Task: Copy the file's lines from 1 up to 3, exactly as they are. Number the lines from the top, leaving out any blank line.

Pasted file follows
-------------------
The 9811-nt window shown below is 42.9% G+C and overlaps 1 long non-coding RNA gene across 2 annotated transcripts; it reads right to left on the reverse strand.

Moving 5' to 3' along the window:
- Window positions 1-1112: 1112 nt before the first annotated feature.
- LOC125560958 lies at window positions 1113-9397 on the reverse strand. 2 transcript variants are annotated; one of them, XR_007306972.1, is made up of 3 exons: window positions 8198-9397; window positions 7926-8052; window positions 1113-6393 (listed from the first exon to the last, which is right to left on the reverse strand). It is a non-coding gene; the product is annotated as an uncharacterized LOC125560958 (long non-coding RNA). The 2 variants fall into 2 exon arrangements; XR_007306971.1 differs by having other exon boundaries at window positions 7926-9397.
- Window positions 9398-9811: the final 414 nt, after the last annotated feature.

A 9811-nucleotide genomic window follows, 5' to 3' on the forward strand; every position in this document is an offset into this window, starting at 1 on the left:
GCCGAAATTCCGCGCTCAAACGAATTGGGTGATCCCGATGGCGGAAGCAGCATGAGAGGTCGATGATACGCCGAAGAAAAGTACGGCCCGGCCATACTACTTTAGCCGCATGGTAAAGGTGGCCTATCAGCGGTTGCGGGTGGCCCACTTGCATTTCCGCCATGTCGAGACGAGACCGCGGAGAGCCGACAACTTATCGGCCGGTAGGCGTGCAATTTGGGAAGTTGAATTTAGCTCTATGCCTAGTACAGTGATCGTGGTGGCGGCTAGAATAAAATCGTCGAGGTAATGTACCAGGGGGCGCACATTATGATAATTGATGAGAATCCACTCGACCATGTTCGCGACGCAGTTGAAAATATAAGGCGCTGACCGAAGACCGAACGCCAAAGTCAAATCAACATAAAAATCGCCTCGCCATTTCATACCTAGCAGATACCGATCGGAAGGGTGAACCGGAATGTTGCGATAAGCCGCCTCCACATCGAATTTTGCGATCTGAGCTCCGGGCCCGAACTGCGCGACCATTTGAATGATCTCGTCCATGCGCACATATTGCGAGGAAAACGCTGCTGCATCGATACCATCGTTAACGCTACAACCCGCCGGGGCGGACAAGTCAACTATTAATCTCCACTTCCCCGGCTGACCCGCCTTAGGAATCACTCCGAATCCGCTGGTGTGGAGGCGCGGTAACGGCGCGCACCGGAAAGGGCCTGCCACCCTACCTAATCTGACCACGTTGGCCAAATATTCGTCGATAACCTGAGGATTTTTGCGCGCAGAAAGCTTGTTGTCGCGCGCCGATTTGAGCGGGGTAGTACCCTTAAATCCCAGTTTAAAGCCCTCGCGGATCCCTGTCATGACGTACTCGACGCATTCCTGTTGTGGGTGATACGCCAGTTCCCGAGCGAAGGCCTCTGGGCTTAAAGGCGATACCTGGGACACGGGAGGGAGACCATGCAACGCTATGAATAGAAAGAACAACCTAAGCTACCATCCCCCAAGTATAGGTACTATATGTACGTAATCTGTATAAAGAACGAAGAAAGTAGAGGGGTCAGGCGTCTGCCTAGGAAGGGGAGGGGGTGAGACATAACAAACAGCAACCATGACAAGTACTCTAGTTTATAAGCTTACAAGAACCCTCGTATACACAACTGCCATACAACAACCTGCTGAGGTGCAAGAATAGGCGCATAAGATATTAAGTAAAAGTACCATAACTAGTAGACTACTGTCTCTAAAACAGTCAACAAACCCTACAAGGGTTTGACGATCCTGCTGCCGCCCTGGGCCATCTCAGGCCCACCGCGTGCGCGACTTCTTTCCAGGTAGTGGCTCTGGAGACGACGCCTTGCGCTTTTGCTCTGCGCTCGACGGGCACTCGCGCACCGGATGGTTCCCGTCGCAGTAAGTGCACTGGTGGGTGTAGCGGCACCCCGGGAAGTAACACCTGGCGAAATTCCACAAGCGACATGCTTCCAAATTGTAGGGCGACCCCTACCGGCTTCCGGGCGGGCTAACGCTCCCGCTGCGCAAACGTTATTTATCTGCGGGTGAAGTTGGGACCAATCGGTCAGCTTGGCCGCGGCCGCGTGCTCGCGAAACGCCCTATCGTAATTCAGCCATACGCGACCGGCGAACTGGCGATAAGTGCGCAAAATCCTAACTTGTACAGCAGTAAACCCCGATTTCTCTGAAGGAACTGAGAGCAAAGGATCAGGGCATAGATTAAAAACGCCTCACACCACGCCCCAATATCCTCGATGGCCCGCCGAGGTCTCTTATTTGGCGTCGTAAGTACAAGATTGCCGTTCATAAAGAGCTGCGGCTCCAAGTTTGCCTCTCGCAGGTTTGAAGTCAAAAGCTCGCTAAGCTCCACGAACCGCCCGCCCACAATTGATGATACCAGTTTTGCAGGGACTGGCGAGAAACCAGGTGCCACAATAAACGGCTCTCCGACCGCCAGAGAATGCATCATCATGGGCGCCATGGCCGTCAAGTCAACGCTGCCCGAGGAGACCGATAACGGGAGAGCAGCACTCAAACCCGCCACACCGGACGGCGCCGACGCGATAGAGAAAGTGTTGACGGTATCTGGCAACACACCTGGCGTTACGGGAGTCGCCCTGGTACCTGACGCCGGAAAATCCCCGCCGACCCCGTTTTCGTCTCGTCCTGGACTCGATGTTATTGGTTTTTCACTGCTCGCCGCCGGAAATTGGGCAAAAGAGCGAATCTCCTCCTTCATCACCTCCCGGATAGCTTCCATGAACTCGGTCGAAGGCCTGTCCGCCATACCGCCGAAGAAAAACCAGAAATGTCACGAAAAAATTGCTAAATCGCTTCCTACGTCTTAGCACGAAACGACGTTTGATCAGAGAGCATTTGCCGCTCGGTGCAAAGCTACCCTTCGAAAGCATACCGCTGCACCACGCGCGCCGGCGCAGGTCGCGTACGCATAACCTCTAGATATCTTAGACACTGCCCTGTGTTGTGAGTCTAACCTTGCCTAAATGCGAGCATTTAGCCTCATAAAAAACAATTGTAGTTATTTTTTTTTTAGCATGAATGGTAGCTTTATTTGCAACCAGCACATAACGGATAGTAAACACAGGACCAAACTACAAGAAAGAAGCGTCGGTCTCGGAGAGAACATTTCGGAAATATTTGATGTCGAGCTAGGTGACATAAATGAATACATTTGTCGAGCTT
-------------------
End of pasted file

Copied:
The 9811-nt window shown below is 42.9% G+C and overlaps 1 long non-coding RNA gene across 2 annotated transcripts; it reads right to left on the reverse strand.

Moving 5' to 3' along the window:
- Window positions 1-1112: 1112 nt before the first annotated feature.